As of January 1, 2018, the minimum wage in Ontario has been raised from $11.60 to $14 per hour, temporarily becoming the highest in the country, with Alberta and Ontario planning to be at $15 by 2019.  In the first weeks of the dramatic rise companies have been impacted almost instantly with benefits being cut, small businesses selling, and stores shutting down.  Now, new research is coming out that show how things could get much worse before the year is out.

The Bank of Canada recently published a research note that attempts to estimate the potential economic impact that the wage hike will have across the country.  The report calculates that the official inflation rate could rise by 0.1% and that there could be a staggering amount of fewer jobs by next year, roughly 60,000 positions.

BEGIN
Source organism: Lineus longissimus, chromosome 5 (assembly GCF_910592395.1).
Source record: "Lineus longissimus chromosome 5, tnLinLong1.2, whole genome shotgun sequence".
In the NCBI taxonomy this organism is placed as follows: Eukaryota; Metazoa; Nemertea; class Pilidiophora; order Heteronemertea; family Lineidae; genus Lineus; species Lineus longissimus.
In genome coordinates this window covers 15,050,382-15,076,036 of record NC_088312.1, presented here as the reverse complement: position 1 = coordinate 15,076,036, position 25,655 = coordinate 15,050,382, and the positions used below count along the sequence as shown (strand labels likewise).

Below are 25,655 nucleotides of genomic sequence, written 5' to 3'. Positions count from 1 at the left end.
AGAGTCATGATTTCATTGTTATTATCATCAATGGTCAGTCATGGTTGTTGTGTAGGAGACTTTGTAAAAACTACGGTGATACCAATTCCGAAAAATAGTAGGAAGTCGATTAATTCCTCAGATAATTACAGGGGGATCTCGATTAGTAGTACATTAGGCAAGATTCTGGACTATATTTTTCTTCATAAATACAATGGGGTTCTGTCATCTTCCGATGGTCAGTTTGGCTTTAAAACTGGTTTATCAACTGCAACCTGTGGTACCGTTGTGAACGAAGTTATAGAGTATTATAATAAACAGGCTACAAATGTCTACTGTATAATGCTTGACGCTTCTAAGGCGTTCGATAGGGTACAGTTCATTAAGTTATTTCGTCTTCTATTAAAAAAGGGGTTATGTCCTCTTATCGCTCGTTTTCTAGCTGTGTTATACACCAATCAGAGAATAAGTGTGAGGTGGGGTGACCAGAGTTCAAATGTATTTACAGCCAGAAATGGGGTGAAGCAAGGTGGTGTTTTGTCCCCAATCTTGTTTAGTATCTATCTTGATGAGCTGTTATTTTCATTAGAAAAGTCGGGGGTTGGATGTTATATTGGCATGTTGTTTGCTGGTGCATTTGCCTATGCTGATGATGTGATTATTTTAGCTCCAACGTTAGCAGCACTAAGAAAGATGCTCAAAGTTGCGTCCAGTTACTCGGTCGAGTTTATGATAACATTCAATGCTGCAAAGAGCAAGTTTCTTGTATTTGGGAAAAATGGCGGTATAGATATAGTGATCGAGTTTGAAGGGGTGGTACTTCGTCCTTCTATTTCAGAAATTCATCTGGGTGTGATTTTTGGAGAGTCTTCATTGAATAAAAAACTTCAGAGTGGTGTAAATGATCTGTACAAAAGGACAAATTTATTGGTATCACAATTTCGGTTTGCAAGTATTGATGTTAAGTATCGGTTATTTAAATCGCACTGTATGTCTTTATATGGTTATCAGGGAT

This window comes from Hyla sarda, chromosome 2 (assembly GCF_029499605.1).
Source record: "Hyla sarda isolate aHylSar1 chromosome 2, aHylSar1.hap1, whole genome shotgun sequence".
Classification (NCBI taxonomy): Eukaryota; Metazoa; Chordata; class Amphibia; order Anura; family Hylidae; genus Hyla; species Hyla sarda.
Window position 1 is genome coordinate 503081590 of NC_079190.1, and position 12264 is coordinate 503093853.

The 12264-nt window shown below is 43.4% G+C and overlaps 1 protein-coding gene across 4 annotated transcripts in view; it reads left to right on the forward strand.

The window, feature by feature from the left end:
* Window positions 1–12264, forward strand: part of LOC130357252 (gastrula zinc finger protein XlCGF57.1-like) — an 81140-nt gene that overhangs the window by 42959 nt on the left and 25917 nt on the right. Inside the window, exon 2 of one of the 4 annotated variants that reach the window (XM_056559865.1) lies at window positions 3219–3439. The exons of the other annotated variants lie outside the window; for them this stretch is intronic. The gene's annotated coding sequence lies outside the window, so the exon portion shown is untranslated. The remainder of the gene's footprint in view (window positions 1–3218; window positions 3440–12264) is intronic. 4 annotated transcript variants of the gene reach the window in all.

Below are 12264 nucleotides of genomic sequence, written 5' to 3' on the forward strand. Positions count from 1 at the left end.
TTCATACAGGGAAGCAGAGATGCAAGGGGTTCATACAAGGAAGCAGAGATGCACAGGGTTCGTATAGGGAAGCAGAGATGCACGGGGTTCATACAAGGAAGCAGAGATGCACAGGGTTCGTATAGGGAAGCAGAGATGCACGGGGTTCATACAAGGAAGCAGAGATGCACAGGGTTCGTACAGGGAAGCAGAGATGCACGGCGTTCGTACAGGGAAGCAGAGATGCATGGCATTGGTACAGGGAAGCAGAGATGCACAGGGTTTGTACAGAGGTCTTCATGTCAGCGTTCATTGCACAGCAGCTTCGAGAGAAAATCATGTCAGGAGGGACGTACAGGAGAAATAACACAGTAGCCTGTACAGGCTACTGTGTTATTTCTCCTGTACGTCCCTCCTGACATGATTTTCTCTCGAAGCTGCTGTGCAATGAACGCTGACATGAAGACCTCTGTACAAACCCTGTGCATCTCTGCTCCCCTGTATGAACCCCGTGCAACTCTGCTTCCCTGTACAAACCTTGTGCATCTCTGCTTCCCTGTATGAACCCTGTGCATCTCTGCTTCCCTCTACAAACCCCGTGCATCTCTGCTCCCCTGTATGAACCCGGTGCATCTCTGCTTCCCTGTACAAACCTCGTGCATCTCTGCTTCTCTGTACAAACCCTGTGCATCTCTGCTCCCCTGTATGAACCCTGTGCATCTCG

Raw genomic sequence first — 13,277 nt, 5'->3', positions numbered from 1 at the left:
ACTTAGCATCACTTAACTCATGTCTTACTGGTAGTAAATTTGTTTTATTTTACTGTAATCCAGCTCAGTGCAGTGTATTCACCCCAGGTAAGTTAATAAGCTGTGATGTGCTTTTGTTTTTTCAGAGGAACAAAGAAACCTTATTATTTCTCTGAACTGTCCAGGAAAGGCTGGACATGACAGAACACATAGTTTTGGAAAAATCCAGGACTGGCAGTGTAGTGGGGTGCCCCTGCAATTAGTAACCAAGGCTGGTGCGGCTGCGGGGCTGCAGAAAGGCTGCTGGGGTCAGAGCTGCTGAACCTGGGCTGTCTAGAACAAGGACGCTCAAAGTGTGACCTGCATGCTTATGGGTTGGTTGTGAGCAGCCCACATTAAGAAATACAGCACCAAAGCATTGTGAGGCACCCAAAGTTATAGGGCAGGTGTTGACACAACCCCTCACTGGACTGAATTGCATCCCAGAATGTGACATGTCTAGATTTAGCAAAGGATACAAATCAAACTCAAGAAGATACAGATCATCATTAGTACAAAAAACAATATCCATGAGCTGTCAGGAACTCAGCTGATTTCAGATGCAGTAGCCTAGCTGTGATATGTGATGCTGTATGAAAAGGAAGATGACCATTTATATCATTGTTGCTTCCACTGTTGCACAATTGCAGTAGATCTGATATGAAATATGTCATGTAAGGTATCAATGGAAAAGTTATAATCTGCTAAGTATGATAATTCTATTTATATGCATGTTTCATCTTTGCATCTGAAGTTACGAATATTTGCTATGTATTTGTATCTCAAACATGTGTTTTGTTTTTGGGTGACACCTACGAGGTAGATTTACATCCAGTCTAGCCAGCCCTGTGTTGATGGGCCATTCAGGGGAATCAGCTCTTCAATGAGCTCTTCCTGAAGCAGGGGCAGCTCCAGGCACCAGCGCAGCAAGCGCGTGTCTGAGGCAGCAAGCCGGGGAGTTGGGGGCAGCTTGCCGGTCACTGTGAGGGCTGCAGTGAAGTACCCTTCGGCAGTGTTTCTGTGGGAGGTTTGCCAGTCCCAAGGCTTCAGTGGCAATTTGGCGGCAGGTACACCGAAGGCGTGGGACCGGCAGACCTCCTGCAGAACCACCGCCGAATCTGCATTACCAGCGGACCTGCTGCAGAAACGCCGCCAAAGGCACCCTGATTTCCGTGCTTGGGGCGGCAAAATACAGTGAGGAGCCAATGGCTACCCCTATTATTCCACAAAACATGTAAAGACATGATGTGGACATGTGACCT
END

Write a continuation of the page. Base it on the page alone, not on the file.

The Bank of Canada did state that the report’s views belong solely to the author, and it is not the bank’s official opinion.  Reports from other sources range in their estimation of job losses from 30,000 to 136,000 but, they all expect an extreme amount of positions to disappear.  The Canadian Federation of Independent Business heeds their own warnings that 34% of the provinces small to medium businesses will consider selling, closing, or moving as a result of the increased wages.

Only time will tell how the $2.40 minimum wage increase will impact Canada’s economy but, hopefully, things settle down before we do it all over again next year.